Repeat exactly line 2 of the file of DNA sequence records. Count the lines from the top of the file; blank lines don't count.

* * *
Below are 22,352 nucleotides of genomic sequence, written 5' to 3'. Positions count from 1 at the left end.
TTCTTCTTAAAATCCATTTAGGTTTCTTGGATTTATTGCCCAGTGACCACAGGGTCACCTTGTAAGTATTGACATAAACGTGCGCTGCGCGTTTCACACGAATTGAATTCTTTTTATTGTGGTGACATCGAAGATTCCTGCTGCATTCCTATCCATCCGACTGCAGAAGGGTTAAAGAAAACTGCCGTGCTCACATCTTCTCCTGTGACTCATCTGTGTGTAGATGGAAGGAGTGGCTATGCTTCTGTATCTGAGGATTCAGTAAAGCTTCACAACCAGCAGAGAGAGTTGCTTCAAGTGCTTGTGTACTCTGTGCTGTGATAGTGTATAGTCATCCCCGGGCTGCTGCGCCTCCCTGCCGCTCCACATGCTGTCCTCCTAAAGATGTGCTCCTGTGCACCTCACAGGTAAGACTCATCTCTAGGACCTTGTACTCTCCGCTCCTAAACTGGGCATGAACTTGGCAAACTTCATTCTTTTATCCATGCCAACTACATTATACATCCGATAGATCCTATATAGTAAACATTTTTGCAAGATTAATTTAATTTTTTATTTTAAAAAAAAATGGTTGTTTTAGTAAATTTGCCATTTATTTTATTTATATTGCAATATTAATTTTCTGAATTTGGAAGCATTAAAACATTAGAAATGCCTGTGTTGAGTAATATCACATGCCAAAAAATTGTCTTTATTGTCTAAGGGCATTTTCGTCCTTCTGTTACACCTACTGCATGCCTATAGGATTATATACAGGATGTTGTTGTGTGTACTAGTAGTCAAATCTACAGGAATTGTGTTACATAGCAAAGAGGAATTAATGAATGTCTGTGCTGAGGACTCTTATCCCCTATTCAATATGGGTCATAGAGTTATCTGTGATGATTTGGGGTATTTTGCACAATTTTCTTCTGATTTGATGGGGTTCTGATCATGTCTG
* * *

TTCTTCTTAAAATCCATTTAGGTTTCTTGGATTTATTGCCCAGTGACCACAGGGTCACCTTGTAAGTATTGACATAAACGTGCGCTGCGCGTTTCACACGAATTGAATTCTTTTTATTGTGGTGACATCGAAGATTCCTGCTGCATTCCTATCCATCCGACTGCAGAAGGGTTAAAGAAAACTGCCGTGCTCACATCTTCTCCTGTGACTCATCTGTGTGTAGATGGAAGGAGTGGCTATGCTTCTGTATCTGAGGATTCAGTAAAGCTTCACAACCAGCAGAGAGAGTTGCTTCAAGTGCTTGTGTACTCTGTGCTGTGATAGTGTATAGTCATCCCCGGGCTGCTGCGCCTCCCTGCCGCTCCACATGCTGTCCTCCTAAAGATGTGCTCCTGTGCACCTCACAGGTAAGACTCATCTCTAGGACCTTGTACTCTCCGCTCCTAAACTGGGCATGAACTTGGCAAACTTCATTCTTTTATCCATGCCAACTACATTATACATCCGATAGATCCTATATAGTAAACATTTTTGCAAGATTAATTTAATTTTTTATTTTAAAAAAAAATGGTTGTTTTAGTAAATTTGCCATTTATTTTATTTATATTGCAATATTAATTTTCTGAATTTGGAAGCATTAAAACATTAGAAATGCCTGTGTTGAGTAATATCACATGCCAAAAAATTGTCTTTATTGTCTAAGGGCATTTTCGTCCTTCTGTTACACCTACTGCATGCCTATAGGATTATATACAGGATGTTGTTGTGTGTACTAGTAGTCAAATCTACAGGAATTGTGTTACATAGCAAAGAGGAATTAATGAATGTCTGTGCTGAGGACTCTTATCCCCTATTCAATATGGGTCATAGAGTTATCTGTGATGATTTGGGGTATTTTGCACAATTTTCTTCTGATTTGATGGGGTTCTGATCATGTCTG